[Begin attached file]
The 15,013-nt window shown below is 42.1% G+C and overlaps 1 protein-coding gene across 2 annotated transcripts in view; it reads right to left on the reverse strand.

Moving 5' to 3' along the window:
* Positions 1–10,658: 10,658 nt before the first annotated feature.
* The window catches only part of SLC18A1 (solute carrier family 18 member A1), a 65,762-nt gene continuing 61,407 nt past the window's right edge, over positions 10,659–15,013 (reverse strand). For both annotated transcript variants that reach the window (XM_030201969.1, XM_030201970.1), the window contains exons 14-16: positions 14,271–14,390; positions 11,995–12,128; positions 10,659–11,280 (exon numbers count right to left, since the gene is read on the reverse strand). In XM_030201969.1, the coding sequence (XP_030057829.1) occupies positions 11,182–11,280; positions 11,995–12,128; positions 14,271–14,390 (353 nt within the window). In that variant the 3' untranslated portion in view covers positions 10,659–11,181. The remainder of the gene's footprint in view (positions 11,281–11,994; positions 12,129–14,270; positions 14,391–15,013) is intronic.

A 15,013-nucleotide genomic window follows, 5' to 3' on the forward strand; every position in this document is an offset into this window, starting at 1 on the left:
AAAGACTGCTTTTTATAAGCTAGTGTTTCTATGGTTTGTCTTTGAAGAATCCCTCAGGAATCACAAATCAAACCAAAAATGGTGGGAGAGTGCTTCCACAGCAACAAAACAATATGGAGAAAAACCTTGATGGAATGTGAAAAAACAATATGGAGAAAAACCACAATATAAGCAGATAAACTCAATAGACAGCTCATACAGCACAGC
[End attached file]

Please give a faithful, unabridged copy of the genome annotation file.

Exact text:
The 15,013-nt window shown below is 42.1% G+C and overlaps 1 protein-coding gene across 2 annotated transcripts in view; it reads right to left on the reverse strand.

Moving 5' to 3' along the window:
* Positions 1–10,658: 10,658 nt before the first annotated feature.
* The window catches only part of SLC18A1 (solute carrier family 18 member A1), a 65,762-nt gene continuing 61,407 nt past the window's right edge, over positions 10,659–15,013 (reverse strand). For both annotated transcript variants that reach the window (XM_030201969.1, XM_030201970.1), the window contains exons 14-16: positions 14,271–14,390; positions 11,995–12,128; positions 10,659–11,280 (exon numbers count right to left, since the gene is read on the reverse strand). In XM_030201969.1, the coding sequence (XP_030057829.1) occupies positions 11,182–11,280; positions 11,995–12,128; positions 14,271–14,390 (353 nt within the window). In that variant the 3' untranslated portion in view covers positions 10,659–11,181. The remainder of the gene's footprint in view (positions 11,281–11,994; positions 12,129–14,270; positions 14,391–15,013) is intronic.

A 15,013-nucleotide genomic window follows, 5' to 3' on the forward strand; every position in this document is an offset into this window, starting at 1 on the left:
AAAGACTGCTTTTTATAAGCTAGTGTTTCTATGGTTTGTCTTTGAAGAATCCCTCAGGAATCACAAATCAAACCAAAAATGGTGGGAGAGTGCTTCCACAGCAACAAAACAATATGGAGAAAAACCTTGATGGAATGTGAAAAAACAATATGGAGAAAAACCACAATATAAGCAGATAAACTCAATAGACAGCTCATACAGCACAGC